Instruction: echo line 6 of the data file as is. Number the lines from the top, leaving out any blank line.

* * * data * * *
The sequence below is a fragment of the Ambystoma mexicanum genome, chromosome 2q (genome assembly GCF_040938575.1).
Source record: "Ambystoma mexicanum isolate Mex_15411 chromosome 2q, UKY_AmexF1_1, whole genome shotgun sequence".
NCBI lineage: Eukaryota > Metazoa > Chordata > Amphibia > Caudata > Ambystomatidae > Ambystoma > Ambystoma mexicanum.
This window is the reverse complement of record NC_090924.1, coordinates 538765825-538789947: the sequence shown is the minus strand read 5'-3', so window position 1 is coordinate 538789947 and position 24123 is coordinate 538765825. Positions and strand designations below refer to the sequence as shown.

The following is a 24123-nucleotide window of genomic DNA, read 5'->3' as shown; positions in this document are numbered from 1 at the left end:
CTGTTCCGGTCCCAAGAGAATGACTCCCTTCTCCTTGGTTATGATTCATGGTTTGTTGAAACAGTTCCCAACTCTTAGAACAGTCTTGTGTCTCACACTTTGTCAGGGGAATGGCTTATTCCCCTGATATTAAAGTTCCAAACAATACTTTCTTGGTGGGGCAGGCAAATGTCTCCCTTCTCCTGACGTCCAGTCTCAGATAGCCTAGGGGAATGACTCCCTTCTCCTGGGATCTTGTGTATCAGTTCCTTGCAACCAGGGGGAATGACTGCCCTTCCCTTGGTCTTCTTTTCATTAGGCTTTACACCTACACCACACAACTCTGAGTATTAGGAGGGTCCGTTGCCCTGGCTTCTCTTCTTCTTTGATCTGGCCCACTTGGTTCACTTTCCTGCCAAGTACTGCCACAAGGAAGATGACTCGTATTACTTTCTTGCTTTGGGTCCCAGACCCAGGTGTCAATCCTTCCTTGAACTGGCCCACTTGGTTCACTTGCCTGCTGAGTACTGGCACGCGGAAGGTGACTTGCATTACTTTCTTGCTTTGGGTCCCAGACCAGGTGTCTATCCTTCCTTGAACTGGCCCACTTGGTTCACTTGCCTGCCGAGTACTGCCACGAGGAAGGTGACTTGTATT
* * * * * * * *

CTGTTCCGGTCCCAAGAGAATGACTCCCTTCTCCTTGGTTATGATTCATGGTTTGTTGAAACAGTTCCCAACTCTTAGAACAGTCTTGTGTCTCACACTTTGTCAGGGGAATGGCTTATTCCCCTGATATTAAAGTTCCAAACAATACTTTCTTGGTGGGGCAGGCAAATGTCTCCCTTCTCCTGACGTCCAGTCTCAGATAGCCTAGGGGAATGACTCCCTTCTCCTGGGATCTTGTGTATCAGTTCCTTGCAACCAGGGGGAATGACTGCCCTTCCCTTGGTCTTCTTTTCATTAGGCTTTACACCTACACCACACAACTCTGAGTATTAGGAGGGTCCGTTGCCCTGGCTTCTCTTCTTCTTTGATCTGGCCCACTTGGTTCACTTTCCTGCCAAGTACTGCCACAAGGAAGATGACTCGTATTACTTTCTTGCTTTGGGTCCCAGACCCAGGTGTCAATCCTTCCTTGAACTGGCCCACTTGGTTCACTTGCCTGCTGAGTACTGGCACGCGGAAGGTGACTTGCATTACTTTCTTGCTTTGGGTCCCAGACCAGGTGTCTATCCTTCCTTGAACTGGCCCACTTGGTTCACTTGCCTGCCGAGTACTGCCACGAGGAAGGTGACTTGTATT